While the book is of particular interest to ship modellers, all those with an interest in ship design and development will attracted to the in-depth analysis of this beautifully presented book, now in an affordable paperback format.

Vintage Airfix Review:
No review currently available.

 

Miniature Ship Models

By Paul Jacobs

Miniature Ship ModelsDescription:
This book is the first comprehensive history of how the 1:1200 scale and its 1:1250 continental equivalent became accepted as the modern standard for miniature ship models. The origins can be traced back to the first years of the twentieth century and their use as identification aids by the military during the First World War, but when peace came the manufacturers aimed their increasingly sophisticated products at collectors, and acquiring, modifying or scratch-building miniature ship models has been an avidly pursued hobby ever since. This book charts the commercial rise and fall of the manufacturers, and the advancing technology that produces ever more detailed and accurate replicas. The author - himself a lifetime collector and builder of models - looks at the products of each manufacturer, past and present, rating their quality and suggesting why some are regarded as more collectible than others. But the book deals with more than off-the-shelf models, covering subsidiary issues like painting, modifying and diorama settings, and is illustrated throughout with many of the finest examples of the genre. The combination of fascinating background information with stunning visual presentation will make this book irresistible to any collector or enthusiast.

Vintage Airfix Review:
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Large Scale Warship Models

By Dr Kerry Jang

Large Scale Warship ModelsDescription:
The majority of warship modellers work in smaller scales, most often based on plastic or resin kits. Many of these harbour ambitions to tackle something larger and more demanding, but are daunted by the challenge. The aim of this book is to persuade them that it not as difficult as it may seem, that they already possess the basic skills required, and that they can acquire any necessary new knowledge as they proceed.

The discussion focuses on the journey from conventional plastic kits to questions of deciding on a subject; choosing a kit, semi-kit or build from scratch; what conventional kit building skills transfer – and how these conventional skills such as painting techniques and an eye for detail can be brought to large scale model building so that scale fidelity is not sacrificed but enhanced. Novel requirements like research, obtaining plans and sourcing material or fittings are all covered.

The second part describes building methods, including the latest techniques like casting fittings in resin, and applies to both static and radio-controlled working models. All the colour photos were taken specifically to illustrate the points made in each chapter, so the book demonstrates as well as describes. It concludes with a gallery of superb models intended to inspire the would-be large scale warship modeller to take the plunge.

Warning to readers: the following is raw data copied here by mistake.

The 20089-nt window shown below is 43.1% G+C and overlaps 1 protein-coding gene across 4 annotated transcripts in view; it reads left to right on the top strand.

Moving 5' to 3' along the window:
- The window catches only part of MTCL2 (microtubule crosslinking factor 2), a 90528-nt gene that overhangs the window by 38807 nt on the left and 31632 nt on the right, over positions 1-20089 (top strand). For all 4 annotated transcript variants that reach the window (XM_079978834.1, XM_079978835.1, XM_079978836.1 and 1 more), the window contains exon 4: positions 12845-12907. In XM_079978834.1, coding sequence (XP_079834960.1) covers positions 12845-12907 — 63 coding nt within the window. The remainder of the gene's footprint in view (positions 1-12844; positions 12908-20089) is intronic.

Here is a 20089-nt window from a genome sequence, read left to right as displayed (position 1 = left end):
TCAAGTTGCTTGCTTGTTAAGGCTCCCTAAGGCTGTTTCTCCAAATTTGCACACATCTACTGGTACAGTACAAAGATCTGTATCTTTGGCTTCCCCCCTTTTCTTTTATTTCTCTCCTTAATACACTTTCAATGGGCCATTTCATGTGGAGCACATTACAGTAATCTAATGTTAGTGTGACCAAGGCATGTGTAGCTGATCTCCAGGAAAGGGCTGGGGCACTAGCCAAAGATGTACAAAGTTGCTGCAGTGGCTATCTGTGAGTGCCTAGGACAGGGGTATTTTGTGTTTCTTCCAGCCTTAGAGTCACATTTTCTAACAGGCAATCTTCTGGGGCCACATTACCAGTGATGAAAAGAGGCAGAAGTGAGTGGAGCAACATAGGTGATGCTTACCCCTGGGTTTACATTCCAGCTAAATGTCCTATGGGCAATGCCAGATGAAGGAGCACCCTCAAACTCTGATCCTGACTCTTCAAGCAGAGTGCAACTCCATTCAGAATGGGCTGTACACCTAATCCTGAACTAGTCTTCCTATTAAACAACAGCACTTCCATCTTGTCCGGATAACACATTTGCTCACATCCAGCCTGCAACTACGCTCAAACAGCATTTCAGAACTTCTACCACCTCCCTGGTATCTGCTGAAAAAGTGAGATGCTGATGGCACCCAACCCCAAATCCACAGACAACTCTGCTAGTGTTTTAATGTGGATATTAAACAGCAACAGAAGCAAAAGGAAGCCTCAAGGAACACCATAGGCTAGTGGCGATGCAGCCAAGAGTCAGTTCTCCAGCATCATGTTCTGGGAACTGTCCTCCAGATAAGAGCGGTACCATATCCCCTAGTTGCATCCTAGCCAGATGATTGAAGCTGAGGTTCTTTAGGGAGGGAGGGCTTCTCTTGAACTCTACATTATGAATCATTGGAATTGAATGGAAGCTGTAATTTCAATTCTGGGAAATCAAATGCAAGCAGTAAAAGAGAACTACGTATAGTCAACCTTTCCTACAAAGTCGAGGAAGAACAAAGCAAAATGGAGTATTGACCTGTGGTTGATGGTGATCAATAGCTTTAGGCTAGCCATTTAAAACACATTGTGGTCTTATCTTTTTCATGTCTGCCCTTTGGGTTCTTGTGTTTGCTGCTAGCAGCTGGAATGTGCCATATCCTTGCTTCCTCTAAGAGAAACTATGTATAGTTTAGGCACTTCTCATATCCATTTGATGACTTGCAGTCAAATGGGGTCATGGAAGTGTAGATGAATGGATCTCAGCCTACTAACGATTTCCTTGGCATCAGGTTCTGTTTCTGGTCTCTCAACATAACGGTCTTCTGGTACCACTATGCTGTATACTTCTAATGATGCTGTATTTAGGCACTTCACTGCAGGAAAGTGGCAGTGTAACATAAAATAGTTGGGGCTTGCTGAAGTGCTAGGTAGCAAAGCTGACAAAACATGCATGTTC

Vintage Airfix Review:
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British and Commonwealth Warship Camouflage of WW II - Vol I

By Malcolm George Wright

British and Commonwealth Warship Camouflage of WW II – Vol IDescription:
During the Second World War navies developed low visibility camouflage for their ships, on both the vertical and horizontal surfaces, in order reduce visibility by blending in with the sea, or confuse the identity of a ship by applying more obtrusive patters. In this new book by maritime artist Mal Wright both the official and unofficial paint schemes that adorned ships of the Royal Navy and Commonwealth are depicted in detail, along with discussion on changes of armament and electronics that effected the outward appearance of each ship.

Starting with destroyers from WW1 still in service during WW2, the book progressively covers ships below cruisers, class by class, to provide a detailed and easy-to-use guide to paint schemes in use. In some cases individual ships are shown in the several schemes they wore thus providing a source that covers various periods of service. With 740 full colour illustrations, all of named vessels, this book concentrates information into a single volume to provide a one-stop reference source, and, for the first time in a single volume, it covers not just the well-known ships, but also escort vessels, minesweepers, trawlers, coastal craft and auxiliaries in sequential format.

Many schemes would be difficult for the reader to have found other than with the most intensive research so that historians, collectors, modelmakers and wargamers will find this unique reference source absolutely invaluable.

Vintage Airfix Review:
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German Naval Camouflage Volume II: 1942 - 1945

By John Asmussen, Eric Leon

German Naval Camouflage Volume II: 1942 - 1945Description: